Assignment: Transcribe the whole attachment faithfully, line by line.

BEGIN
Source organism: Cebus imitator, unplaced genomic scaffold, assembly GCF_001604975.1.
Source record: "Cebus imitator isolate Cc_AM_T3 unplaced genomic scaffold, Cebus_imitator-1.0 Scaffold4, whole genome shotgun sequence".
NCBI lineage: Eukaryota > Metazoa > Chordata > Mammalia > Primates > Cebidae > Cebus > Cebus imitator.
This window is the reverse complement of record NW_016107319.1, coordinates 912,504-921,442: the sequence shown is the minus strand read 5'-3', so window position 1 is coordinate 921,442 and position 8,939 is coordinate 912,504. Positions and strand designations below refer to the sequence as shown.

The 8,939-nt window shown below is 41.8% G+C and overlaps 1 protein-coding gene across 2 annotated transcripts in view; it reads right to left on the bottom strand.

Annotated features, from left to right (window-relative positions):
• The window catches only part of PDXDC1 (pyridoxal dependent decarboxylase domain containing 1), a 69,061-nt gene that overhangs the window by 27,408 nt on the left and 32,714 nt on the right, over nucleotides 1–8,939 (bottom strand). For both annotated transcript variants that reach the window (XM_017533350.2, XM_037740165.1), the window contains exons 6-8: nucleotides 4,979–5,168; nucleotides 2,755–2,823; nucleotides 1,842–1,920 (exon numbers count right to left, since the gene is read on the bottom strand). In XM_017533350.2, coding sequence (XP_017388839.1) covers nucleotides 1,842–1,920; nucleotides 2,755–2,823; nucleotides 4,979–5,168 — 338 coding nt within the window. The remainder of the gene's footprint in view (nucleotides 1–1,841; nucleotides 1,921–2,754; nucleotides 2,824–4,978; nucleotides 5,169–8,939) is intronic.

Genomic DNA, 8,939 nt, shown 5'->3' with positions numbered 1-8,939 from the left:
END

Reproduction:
Source organism: Cebus imitator, unplaced genomic scaffold, assembly GCF_001604975.1.
Source record: "Cebus imitator isolate Cc_AM_T3 unplaced genomic scaffold, Cebus_imitator-1.0 Scaffold4, whole genome shotgun sequence".
NCBI lineage: Eukaryota > Metazoa > Chordata > Mammalia > Primates > Cebidae > Cebus > Cebus imitator.
This window is the reverse complement of record NW_016107319.1, coordinates 912,504-921,442: the sequence shown is the minus strand read 5'-3', so window position 1 is coordinate 921,442 and position 8,939 is coordinate 912,504. Positions and strand designations below refer to the sequence as shown.

The 8,939-nt window shown below is 41.8% G+C and overlaps 1 protein-coding gene across 2 annotated transcripts in view; it reads right to left on the bottom strand.

Annotated features, from left to right (window-relative positions):
• The window catches only part of PDXDC1 (pyridoxal dependent decarboxylase domain containing 1), a 69,061-nt gene that overhangs the window by 27,408 nt on the left and 32,714 nt on the right, over nucleotides 1–8,939 (bottom strand). For both annotated transcript variants that reach the window (XM_017533350.2, XM_037740165.1), the window contains exons 6-8: nucleotides 4,979–5,168; nucleotides 2,755–2,823; nucleotides 1,842–1,920 (exon numbers count right to left, since the gene is read on the bottom strand). In XM_017533350.2, coding sequence (XP_017388839.1) covers nucleotides 1,842–1,920; nucleotides 2,755–2,823; nucleotides 4,979–5,168 — 338 coding nt within the window. The remainder of the gene's footprint in view (nucleotides 1–1,841; nucleotides 1,921–2,754; nucleotides 2,824–4,978; nucleotides 5,169–8,939) is intronic.

Genomic DNA, 8,939 nt, shown 5'->3' with positions numbered 1-8,939 from the left: